Almost a Decade in the Making Our Fanless Intel i3-N305 2.5GbE Firewall Review

CWWK N305 4x 2.5GbE Rear
CWWK N305 4x 2.5GbE Rear

We have been waiting for this for seemingly forever. Today is a day to get excited about as we are finally reviewing an Intel Core i3-N305 based fanless 2.5GbE router and firewall. For a decade, the low-end E-core only CPUs have suffered from paltry performance, four cores, and 1GbE. Today, that changes with what might be the biggest improvement in the space since the Intel Atom C2000 was launched in 2013.

Fanless 4x 2.5GbE Intel Core i3-N305 System Overview

Although we did a combined video for the N100/ N200 version, we have a dedicated video for the Core i3-N305 version of these.

As always, we suggest opening this in its own tab, window, or app for the best viewing experience.

We ended up with two units. The primary unit is from a company called CWWK which is the OEM for many of these systems.

CWWK N305 4x 2.5GbE Rear Angle 1
CWWK N305 4x 2.5GbE Rear Angle 1

We also purchased a unit from Topton because it showed a different chassis. The different chassis never shipped, and instead, we got the same chassis as the CWWK unit came with, just with an older H-board for M.2 expansion and a different power supply.

Topton N305 4x 2.5GbE Internal M.2 H Board 1
Topton N305 4x 2.5GbE Internal M.2 H Board 1

There was one enormous difference though. The CWWK one came with a small screwdriver (shown in the video) but also a board with mSATA, M.2, and SATA connections that could be configured via switches.

CWWK N305 4x 2.5GbE Second M.2 Expansion SATA Board Installed
CWWK N305 4x 2.5GbE Second M.2 Expansion SATA Board Installed

CWWK has grand plans for the platform and not only sent us an updated version of that configurable board just before the board went live but also this M.2 to 4x M.2 breakout board.

CWWK M.2 Expansion Board 2 1
CWWK M.2 Expansion Board 2 1

We will discuss those breakout boards a bit more in the Internal Overview section.

Overall, the barebones units are around $300, or about $90-100 more than the N100/N200 platforms. If you want to find affiliate links to the units on AliExpress, here is the CWWK listing and the Topton listing. CWWK also now has an Amazon store where these were listed briefly, and we hope they make a comeback.

Let us get to the hardware.

Fanless 4x 2.5GbE Intel Core i3-N305 External Hardware Overview

On the front of the unit, we get the power button, a recessed G button, and a clear CMOS recessed button. There are two USB ports and despite the superspeed logo, we found they were USB 2.0 ports.

CWWK N305 4x 2.5GbE Front
CWWK N305 4x 2.5GbE Front

The TF card slot is a microSD card slot without the associated licensing fees. There are also two WiFi antenna holes that are in the chassis but covered by plugs.

The chassis itself is one we saw on the Intel Core i5 6x 2.5GbE System by CWWK. It is larger than some of the early systems that we reviewed, but it is designed to better cool systems.

CWWK N305 4x 2.5GbE Rear Angle 2
CWWK N305 4x 2.5GbE Rear Angle 2

On the rear, we get many familiar features. There are two USB Type-A ports that we also found were running at USB 2.0 speeds. That seems to be the norm for the N100/N200/N305 systems right now. There are two display outputs, one HDMI and one DisplayPort. We also get the power input and four 2.5GbE (Intel i226-V) ports.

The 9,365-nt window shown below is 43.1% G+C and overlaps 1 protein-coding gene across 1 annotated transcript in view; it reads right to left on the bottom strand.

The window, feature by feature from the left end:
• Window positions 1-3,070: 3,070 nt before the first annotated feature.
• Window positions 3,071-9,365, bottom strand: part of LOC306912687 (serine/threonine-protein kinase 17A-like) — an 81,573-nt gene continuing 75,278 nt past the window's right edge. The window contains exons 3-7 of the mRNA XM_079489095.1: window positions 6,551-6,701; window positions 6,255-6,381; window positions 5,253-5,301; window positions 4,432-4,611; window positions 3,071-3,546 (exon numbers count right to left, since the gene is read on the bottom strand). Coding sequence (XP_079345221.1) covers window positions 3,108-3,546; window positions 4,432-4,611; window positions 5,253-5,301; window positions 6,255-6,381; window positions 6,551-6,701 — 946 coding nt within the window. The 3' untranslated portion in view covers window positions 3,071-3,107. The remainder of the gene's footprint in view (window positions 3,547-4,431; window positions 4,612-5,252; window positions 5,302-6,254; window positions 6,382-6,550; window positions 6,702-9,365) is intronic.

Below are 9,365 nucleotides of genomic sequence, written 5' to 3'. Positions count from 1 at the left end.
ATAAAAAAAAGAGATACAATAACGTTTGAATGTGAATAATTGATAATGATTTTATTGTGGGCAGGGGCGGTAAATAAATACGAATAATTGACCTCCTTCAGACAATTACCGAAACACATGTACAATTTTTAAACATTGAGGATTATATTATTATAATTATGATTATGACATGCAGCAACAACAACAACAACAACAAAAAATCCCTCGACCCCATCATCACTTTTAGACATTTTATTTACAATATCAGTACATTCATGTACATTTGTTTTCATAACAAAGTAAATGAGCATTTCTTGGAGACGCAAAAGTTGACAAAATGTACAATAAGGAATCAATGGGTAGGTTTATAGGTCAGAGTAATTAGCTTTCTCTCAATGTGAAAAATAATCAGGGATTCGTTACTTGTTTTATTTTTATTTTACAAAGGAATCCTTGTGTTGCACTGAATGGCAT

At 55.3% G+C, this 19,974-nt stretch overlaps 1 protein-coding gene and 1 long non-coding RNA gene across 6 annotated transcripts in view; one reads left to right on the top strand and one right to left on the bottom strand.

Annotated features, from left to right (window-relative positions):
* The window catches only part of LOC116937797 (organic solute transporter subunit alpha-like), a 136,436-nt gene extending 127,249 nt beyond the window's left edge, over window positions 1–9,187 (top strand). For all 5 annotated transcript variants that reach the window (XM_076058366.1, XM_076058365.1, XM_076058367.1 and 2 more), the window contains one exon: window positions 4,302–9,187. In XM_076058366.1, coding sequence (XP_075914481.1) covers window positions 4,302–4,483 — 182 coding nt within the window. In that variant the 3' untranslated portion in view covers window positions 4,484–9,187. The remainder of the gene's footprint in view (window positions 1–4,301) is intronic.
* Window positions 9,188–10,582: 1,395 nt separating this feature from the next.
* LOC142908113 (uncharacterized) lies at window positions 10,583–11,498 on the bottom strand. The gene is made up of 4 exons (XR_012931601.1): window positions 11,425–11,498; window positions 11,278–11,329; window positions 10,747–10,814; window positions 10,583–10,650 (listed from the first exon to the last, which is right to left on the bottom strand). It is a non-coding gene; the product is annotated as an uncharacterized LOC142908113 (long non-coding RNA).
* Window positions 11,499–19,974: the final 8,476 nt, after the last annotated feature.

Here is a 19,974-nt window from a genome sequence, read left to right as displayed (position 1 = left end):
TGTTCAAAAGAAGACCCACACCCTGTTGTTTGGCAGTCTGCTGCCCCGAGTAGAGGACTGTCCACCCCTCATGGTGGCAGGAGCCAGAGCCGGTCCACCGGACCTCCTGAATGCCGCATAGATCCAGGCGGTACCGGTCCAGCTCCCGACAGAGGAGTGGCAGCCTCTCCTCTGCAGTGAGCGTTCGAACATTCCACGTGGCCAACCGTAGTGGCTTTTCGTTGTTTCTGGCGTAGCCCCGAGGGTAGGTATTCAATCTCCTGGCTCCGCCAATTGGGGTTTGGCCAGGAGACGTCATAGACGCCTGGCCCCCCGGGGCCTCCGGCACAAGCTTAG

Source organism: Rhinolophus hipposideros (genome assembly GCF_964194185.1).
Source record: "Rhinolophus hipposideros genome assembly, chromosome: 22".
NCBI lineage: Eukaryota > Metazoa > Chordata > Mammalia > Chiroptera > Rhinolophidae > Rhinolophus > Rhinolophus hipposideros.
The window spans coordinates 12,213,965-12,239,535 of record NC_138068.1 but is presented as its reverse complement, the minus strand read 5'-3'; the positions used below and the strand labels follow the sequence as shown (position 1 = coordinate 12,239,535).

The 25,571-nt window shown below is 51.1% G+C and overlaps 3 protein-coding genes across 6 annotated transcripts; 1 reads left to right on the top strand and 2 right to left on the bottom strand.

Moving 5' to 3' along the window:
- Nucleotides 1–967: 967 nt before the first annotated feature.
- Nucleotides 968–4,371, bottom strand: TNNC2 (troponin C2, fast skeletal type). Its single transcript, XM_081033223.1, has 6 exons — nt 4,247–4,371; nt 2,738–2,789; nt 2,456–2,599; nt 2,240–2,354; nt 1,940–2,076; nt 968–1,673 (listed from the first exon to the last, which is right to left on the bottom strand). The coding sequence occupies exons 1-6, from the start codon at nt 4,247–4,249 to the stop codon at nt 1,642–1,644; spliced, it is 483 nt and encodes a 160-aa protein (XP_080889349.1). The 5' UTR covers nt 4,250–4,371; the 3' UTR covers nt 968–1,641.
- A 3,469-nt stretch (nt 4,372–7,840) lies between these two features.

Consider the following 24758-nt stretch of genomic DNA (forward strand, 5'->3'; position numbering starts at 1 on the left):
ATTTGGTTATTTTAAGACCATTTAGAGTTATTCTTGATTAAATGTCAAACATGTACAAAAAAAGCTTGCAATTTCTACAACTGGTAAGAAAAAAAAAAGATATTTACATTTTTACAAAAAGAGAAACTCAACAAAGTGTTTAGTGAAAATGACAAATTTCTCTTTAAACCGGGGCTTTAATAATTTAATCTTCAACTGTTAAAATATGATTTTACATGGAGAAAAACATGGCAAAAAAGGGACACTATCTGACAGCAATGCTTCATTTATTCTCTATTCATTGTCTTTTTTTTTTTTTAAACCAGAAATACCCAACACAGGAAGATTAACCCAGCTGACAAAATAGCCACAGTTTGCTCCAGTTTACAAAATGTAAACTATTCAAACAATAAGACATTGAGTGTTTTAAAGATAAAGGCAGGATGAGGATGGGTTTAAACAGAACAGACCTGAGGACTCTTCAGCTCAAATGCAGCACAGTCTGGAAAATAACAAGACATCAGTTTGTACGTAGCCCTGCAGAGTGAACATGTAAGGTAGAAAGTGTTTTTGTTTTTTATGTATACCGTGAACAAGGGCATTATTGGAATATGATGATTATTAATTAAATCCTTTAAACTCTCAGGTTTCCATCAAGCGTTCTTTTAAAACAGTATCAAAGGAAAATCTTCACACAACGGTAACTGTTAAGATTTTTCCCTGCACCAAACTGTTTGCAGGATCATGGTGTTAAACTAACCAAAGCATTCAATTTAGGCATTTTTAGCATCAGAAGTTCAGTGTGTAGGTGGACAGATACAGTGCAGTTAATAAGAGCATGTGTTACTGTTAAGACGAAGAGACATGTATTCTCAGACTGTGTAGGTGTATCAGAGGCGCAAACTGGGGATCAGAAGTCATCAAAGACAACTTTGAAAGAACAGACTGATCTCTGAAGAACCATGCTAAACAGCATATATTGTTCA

CWWK N305 4x 2.5GbE Rear
CWWK N305 4x 2.5GbE Rear

The bottom of the system also has another small change. There is now a mesh covering the holes on the bottom of the chassis. We have gone from a solid bottom to having small holes, to larger holes, to now larger holes with mesh over the past 18 months or so in these fanless PCs.

CWWK N305 4x 2.5GbE Bottom
CWWK N305 4x 2.5GbE Bottom

Next, let us get inside the system.


  1. I promise I’ve been reading. I’ve known for months what a TF slot is. However – WTF is “a recessed G button” ???

  2. @Slash Its what you hit to turn the hot unit on.

    Any hint of these ever coming with ECC? Time for a new few devices but that last bit just seems like it no longer is in play.

  3. This cpu looks to be an amazing powerhouse with a thermal envelope that is reasonable. I have been looking for something like this since the day of the old atoms. Hopefully it ends up in a pot of devices

  4. Looks like where Huawei failed (to conquer network of democratic countries), CWWK is set to continue (at least from the SOHO side). And STH plays nicely along. Yet, a ton of alternatives exists either made in Taiwan (or if this is too close to P.R.C. for you) then even in EU (do not follow domestic makers in USA hence can’t mention that).
    What a pity…

  5. Regarding SATA data connector on H-Board – is on mainboard output for SATA power? And if so, is only 5V for laptop hdd or is also 12V for 3.5″ drives? Thanks

  6. Have you tested these N series processors with more than 16GB of RAM? There are some options in AliExpress offered with up to 32GB but Intel says they only support up to 16GB

  7. KarlG,
    It’s one thing to point out / remind people that networking devices from the P.R.C. might be compromised. It’s far different to accuse Patrick and STH of being complicit on their own site.

  8. If I’m a government trying to get into networks I’m not going after the customers buying $300 devices. I’m going after the Lenovo customers. Dell and HPE’s are made in China as well.

    I don’t know KarelG if you’re not shouting Lenovo is unbuyable by anyone on every website I don’t get what that is all about either like HerbM.

  9. Hello, I would be very interested in the review of the CWWK M.2 Expansion Board 2.1. For me, the ideal configuration is 1x 2.5 Gbit ethernet or 1x SFP+, 2-4x SATA and M.2 Expansion Board 4x NVME.